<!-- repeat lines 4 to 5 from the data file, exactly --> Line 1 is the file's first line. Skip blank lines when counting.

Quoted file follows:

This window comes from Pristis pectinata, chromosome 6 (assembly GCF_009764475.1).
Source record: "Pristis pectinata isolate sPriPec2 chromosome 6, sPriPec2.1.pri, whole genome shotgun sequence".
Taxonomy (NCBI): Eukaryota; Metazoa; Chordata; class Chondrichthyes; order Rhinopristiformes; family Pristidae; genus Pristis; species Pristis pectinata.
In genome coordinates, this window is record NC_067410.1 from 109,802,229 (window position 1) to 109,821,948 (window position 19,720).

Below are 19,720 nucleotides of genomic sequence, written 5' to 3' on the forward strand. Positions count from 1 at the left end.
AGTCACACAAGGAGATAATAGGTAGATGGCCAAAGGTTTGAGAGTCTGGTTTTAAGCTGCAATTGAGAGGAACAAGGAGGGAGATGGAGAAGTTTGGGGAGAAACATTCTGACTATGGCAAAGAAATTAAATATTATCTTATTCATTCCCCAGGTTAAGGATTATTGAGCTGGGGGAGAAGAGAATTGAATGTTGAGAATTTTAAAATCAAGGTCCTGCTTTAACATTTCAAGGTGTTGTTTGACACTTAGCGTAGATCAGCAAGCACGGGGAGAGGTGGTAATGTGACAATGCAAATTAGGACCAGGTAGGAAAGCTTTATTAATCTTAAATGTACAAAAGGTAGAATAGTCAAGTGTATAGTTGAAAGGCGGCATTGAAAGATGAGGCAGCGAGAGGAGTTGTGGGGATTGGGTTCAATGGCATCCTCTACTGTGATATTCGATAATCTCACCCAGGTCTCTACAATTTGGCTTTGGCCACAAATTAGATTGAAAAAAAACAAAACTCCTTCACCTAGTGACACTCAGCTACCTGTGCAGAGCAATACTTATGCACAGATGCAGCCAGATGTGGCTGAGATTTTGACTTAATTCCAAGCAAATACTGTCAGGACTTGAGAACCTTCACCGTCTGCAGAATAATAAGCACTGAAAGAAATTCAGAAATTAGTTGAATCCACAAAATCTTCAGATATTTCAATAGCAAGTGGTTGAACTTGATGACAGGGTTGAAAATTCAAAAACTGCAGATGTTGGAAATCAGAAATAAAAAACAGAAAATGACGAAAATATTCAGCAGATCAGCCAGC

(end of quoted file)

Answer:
In genome coordinates, this window is record NC_067410.1 from 109,802,229 (window position 1) to 109,821,948 (window position 19,720).

Below are 19,720 nucleotides of genomic sequence, written 5' to 3' on the forward strand. Positions count from 1 at the left end.